American Railway Express Company Garage

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American Railway Express Company Garage
Railway Express Philly a.JPG
American Railway Express Company Garage is located in Philadelphia
American Railway Express Company Garage
American Railway Express Company Garage is located in Pennsylvania
American Railway Express Company Garage
American Railway Express Company Garage is located in the US
American Railway Express Company Garage
Location 3002-3028 Cecil B. Moore Ave., Philadelphia, Pennsylvania
Coordinates 39°59′2″N 75°11′3″W / 39.98389°N 75.18417°W / 39.98389; -75.18417Coordinates: 39°59′2″N 75°11′3″W / 39.98389°N 75.18417°W / 39.98389; -75.18417
Area less than one acre
Built 1922
Architect Harris & Richards; Lamb, Robert E., Company
Architectural style Early Commercial
NRHP Reference # 06000664[1]
Added to NRHP August 2, 2006

The American Railway Express Company Garage is a historic parking garage located at 3002-3028 Cecil B. Moore Ave. in the Strawberry Mansion neighborhood of north Philadelphia, Pennsylvania. It was designed by the firm Harris & Richards and constructed by the Robert E. Lamb Company in 1922 for developer John Presper Eckert, Sr.

Eckert was the owner of the Philadelphia Realty Company, and during the 1920s he consulted with the American Railway Express Company (AREC) to build garages throughout the United States, as well as in Europe and Egypt. AREC's business was to ship express packages nationally by railway and to pick up and deliver them locally by truck. Thus AREC needed garages located near railway lines. The Philadelphia garage abuts railway tracks now owned by Amtrak and probably served customers in the Brewerytown neighborhood a few blocks to the south.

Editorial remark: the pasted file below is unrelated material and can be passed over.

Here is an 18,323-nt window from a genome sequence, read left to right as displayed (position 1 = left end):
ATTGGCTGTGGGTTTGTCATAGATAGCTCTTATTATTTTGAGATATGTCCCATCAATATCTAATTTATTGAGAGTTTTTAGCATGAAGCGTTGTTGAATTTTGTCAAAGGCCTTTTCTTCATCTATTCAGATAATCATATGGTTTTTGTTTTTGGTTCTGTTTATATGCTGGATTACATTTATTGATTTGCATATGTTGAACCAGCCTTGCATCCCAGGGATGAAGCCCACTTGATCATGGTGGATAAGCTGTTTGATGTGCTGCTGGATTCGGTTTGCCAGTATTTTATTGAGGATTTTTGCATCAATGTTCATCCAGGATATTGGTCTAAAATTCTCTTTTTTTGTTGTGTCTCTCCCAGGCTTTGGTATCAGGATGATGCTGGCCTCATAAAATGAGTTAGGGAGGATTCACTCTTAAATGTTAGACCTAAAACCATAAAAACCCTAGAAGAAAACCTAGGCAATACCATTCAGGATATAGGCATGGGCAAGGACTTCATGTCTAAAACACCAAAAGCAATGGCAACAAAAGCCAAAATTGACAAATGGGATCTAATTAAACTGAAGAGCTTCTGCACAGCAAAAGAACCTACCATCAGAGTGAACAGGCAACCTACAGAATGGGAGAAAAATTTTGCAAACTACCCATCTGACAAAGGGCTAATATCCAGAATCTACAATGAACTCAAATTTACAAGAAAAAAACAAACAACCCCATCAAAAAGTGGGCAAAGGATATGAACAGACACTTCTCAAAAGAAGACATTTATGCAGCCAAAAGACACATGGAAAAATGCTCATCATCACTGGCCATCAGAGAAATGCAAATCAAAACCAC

Eckert's son, John Presper Eckert, Jr. later became famous as the inventor of ENIAC and other early computers.

In August 2006, the site was listed in the National Register of Historic Places. Though a sign on the building proclaimed "Now Leasing," in photographs accompanying the 2006 NRHP nomination, and in September 2010 (see photograph above), the roof was removed in 2004.[2]

As of April 2015, the garage will be turned into 36 apartments, a pre-school and day care, and a fitness facility by Mosaic Development Partners and Cedar Grove Partners, with financing from Philadelphia LISC, historic tax credits and New Market Tax Credits.[3]

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